The University of Wyoming and WPX Energy cut the ribbon today (Wednesday) on a new drilling simulator teaching laboratory that lets students experience what it’s like to drill an oil well — giving them the skills they need to operate successfully and safely on today’s fast-paced oil and gas rigs.
Funded with a $1 million gift from WPX Energy that was matched by the state, the 1,296-square-foot WPX Drilling Simulator Teaching Lab is located on the second floor of the UW Energy Innovation Center. It introduces students and industry personnel to realistic real-time simulations of normal and extra-normal drilling and well-control operations. It also expands UW College of Engineering and Applied Science course offerings and eventually will offer professional well control certifications for drillers.
“WPX Energy is proud to support the University of Wyoming and the installation of the new drilling simulator,” says Jerry Barnes, WPX Energy vice president of land and the company’s former vice president of the Powder River Basin. “This new technology will enhance the petroleum engineering program and raises the national profile of UW’s engineering program.”
Industry partner WPX Energy is a Tulsa, Okla.-based energy company specializing in the production of natural gas, natural gas liquids and oil with operations and interests in Wyoming, Colorado, New Mexico, North Dakota and Pennsylvania, as well as Argentina and Colombia.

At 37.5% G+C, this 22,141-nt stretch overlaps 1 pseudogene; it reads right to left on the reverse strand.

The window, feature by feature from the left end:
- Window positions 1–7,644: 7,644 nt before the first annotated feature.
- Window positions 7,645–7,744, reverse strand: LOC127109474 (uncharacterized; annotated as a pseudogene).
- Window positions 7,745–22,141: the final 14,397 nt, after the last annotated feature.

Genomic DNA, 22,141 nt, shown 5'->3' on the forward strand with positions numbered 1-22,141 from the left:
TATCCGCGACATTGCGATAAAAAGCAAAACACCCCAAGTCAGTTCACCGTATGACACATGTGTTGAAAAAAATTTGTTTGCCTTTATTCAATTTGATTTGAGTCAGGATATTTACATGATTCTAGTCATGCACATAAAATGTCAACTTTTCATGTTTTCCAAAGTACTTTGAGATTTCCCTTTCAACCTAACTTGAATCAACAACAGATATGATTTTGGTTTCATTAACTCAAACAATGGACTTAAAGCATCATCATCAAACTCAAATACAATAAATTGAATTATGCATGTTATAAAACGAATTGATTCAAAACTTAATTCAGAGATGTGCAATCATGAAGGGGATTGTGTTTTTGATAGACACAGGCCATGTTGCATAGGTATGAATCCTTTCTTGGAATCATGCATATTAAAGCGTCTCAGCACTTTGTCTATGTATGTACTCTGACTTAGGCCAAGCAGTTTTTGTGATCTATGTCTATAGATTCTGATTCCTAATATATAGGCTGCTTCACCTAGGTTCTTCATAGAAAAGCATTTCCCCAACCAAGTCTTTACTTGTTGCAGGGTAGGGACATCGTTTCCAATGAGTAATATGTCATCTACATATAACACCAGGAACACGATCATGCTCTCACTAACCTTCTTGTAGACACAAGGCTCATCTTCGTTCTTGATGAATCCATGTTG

The lab includes the $2 million drilling simulator with a classic console station and a raised rig floor and can be separated with a partition to include a classroom and a laboratory. The UW Department of Chemical and Petroleum Engineering also has purchased the license to operate 20 drilling simulation computer stations in the adjoining classroom.
“The WPX Drilling Simulator is another great example of how the university and its School of Energy Resources is partnering with energy companies for the benefit of our students and the citizens of Wyoming,” says UW President Dick McGinity. “The WPX lab represents the emphasis that UW places on not only a rigorous education but a practical one — students taking the theory they learn in the classroom and applying it in real-world situations, better preparing them for future success.”
Although other U.S. universities also have full-sized rig floor simulators with 3-D graphics, UW will be the first in the nation to operate a brand-new DrillSIM-5000 from the company Drilling Systems (UK) Limited, which provides drilling simulator systems to the oil and gas industry and educational institutions around the world.
The DrillSIM-5000 is a full-scale drilling and well-control operations simulator with sound effects and realistic computer-generated graphics. The unit contains a drilling controls console, drilling gauges console, surface blowout preventer control console, remote choke-control console, full-sized standpipe manifold, and graphics, student and instructor stations.
“The modern engineering education must use the latest technologies,” says David Bagley, head of the UW Department of Chemical and Petroleum Engineering. “The WPX Drilling Simulator Laboratory is a terrific addition to UW’s petroleum engineering facilities and allows us to provide students the state-of-the-art education they deserve and that industry needs. A drilling simulator allows students to learn in a completely safe and realistic environment so that they won’t make mistakes in the field. We are delighted to accept this outstanding gift from WPX Energy and look forward to using it to educate both UW and industry students.”